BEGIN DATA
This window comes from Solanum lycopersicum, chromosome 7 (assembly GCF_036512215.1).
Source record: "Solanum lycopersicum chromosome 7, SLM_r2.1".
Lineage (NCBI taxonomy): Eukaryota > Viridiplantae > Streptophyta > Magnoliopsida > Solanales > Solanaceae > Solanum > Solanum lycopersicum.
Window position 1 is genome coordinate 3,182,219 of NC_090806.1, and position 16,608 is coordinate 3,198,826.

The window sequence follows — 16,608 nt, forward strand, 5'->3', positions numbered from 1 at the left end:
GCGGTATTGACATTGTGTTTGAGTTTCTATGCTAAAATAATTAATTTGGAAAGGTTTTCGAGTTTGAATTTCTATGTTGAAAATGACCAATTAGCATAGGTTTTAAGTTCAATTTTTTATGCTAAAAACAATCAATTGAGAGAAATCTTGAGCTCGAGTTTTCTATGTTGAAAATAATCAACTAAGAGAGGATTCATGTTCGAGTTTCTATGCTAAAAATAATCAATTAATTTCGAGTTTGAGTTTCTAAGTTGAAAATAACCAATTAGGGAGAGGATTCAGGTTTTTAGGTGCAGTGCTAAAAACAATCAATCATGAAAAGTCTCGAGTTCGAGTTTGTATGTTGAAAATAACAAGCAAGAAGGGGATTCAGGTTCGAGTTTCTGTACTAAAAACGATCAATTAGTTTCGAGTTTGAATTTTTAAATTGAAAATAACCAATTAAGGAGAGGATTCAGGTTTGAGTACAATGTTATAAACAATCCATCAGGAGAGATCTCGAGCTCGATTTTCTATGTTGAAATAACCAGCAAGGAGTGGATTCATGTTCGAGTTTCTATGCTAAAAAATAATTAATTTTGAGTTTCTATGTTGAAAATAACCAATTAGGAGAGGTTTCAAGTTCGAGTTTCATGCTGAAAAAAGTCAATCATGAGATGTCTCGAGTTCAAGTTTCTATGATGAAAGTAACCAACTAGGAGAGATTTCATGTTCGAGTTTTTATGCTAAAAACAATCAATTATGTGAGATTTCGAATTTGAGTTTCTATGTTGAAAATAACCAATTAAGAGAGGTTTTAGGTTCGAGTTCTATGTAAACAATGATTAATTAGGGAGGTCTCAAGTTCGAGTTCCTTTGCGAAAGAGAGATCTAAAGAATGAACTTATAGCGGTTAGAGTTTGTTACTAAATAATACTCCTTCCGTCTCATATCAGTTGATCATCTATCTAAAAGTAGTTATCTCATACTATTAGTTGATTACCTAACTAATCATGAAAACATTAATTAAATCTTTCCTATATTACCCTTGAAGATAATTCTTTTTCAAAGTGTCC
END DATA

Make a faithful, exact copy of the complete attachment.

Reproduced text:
This window comes from Solanum lycopersicum, chromosome 7 (assembly GCF_036512215.1).
Source record: "Solanum lycopersicum chromosome 7, SLM_r2.1".
Lineage (NCBI taxonomy): Eukaryota > Viridiplantae > Streptophyta > Magnoliopsida > Solanales > Solanaceae > Solanum > Solanum lycopersicum.
Window position 1 is genome coordinate 3,182,219 of NC_090806.1, and position 16,608 is coordinate 3,198,826.

The window sequence follows — 16,608 nt, forward strand, 5'->3', positions numbered from 1 at the left end:
GCGGTATTGACATTGTGTTTGAGTTTCTATGCTAAAATAATTAATTTGGAAAGGTTTTCGAGTTTGAATTTCTATGTTGAAAATGACCAATTAGCATAGGTTTTAAGTTCAATTTTTTATGCTAAAAACAATCAATTGAGAGAAATCTTGAGCTCGAGTTTTCTATGTTGAAAATAATCAACTAAGAGAGGATTCATGTTCGAGTTTCTATGCTAAAAATAATCAATTAATTTCGAGTTTGAGTTTCTAAGTTGAAAATAACCAATTAGGGAGAGGATTCAGGTTTTTAGGTGCAGTGCTAAAAACAATCAATCATGAAAAGTCTCGAGTTCGAGTTTGTATGTTGAAAATAACAAGCAAGAAGGGGATTCAGGTTCGAGTTTCTGTACTAAAAACGATCAATTAGTTTCGAGTTTGAATTTTTAAATTGAAAATAACCAATTAAGGAGAGGATTCAGGTTTGAGTACAATGTTATAAACAATCCATCAGGAGAGATCTCGAGCTCGATTTTCTATGTTGAAATAACCAGCAAGGAGTGGATTCATGTTCGAGTTTCTATGCTAAAAAATAATTAATTTTGAGTTTCTATGTTGAAAATAACCAATTAGGAGAGGTTTCAAGTTCGAGTTTCATGCTGAAAAAAGTCAATCATGAGATGTCTCGAGTTCAAGTTTCTATGATGAAAGTAACCAACTAGGAGAGATTTCATGTTCGAGTTTTTATGCTAAAAACAATCAATTATGTGAGATTTCGAATTTGAGTTTCTATGTTGAAAATAACCAATTAAGAGAGGTTTTAGGTTCGAGTTCTATGTAAACAATGATTAATTAGGGAGGTCTCAAGTTCGAGTTCCTTTGCGAAAGAGAGATCTAAAGAATGAACTTATAGCGGTTAGAGTTTGTTACTAAATAATACTCCTTCCGTCTCATATCAGTTGATCATCTATCTAAAAGTAGTTATCTCATACTATTAGTTGATTACCTAACTAATCATGAAAACATTAATTAAATCTTTCCTATATTACCCTTGAAGATAATTCTTTTTCAAAGTGTCC